Macbeth, a 'fusion of music and drama,' as Verdi himself described his own work in 1875, brought to life the superstitious and haunting elements of Shakespeare's disturbing drama together with a hint of Scottish nationalism to end a moving evening at Usher Hall. The performance, although without the grandeur of a designed operatic set, was effective in its creation of the sinister plot by use of minimal space.
It became quite obvious from the opening scene of Act I, just how important a role the Chorus plays in Verdi's opera. The Edinburgh Festival Chorus not only sang the parts of the three witches (dividing the upper registers into three sections), soldiers, messengers, murderers, Scottish nobles and exiles, but were also extremely essential in painting scenes and creating the transitions between them. Powerful in their presence, the chameleonic chorus frequently and convincingly changed roles. Although their role provided an essential foundation for the opera and the Shakespearean drama itself, it was not always clearly distinguished in the programme which parts of the libretto would be sung by the chorus and which were by soloists.
Sometimes soloists were overpowered by the combination of chorus and orchestra as well, such as in Act II, when the voices of Duncan and the Lady-in-Waiting were difficult to discern. Overall, the chorus was strong but there were moments of weakness in the high registers when they did not sound entirely in unison, particularly during the first two Acts. One wonders if the Edinburgh Festival Chorus may be feeling a little stretched during the festival season, having committed to four major performances in such a short period. But it must be noted these complaints are quite minor – the effect of such a grand chorus singing multiple roles was remarkably effective and the performance would not have been the same without them.
Baritone Lado Ataneli stole the show in the titular role, particularly when he was plagued with guilt in the second half, singing emotional and evocative soliloquies. Ataneli was perhaps the most effective 'actor' on stage, as he almost made one feel like they were watching a staged production. Soprano Susan Neves as the cunning Lady Macbeth entered the stage with swath of tartan draped over one shoulder of her pitch black dress. Her voice was clear but not always consistently strong, especially as it hit pitches in a lower register. In these instances (more so in the first two Acts), Neves was sometimes drowned out by the orchestra. Stronger and more expressive in the second half, she excelled in the 'Gran Scena del Sonnambulismo,' the famous sleepwalking scene, where a sorrowful performance almost convinces one to feel sorry for her plight. Here, Neves sheds her tartan, symbolic of her sleep-induced state and perhaps also a reminder of how she has forsaken her homeland as a result of her devious plotting. At the end of Act III, the murderous duo plot again in a duet, clasping each other's hands, symbolising their sinister bond.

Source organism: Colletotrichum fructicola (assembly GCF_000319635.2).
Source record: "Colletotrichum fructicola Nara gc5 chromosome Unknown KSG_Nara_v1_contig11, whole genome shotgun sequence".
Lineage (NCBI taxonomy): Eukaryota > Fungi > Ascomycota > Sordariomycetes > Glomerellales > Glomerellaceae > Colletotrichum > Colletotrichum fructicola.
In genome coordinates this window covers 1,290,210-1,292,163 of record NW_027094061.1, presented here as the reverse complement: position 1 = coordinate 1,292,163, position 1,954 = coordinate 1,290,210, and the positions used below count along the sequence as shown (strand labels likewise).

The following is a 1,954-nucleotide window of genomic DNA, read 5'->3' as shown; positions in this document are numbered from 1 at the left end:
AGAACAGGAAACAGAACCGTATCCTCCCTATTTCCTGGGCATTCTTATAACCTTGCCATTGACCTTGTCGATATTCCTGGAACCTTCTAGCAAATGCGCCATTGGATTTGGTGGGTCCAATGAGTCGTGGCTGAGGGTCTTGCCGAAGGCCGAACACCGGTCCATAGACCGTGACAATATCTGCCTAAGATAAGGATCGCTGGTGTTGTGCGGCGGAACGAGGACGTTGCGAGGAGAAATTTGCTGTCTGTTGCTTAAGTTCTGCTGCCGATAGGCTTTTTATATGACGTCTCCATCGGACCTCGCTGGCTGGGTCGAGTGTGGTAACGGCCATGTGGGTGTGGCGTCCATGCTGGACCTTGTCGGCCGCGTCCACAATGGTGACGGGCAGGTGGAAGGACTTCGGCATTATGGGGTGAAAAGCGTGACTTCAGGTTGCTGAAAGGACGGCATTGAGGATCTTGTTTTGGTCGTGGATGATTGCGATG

Another highlight of the performance was John Relyea as Banquo. Judging by the audience's thunderous applause at his reappearance on stage to join the others in a final bow, I don’t think I was the only one disappointed that he was not to return after the interval, after being murdered by Macbeth's henchmen in the second Act. Although not as fluid on stage in his movements as Ataneli, Relyea's rich, velvety baritone was a pleasure to listen to.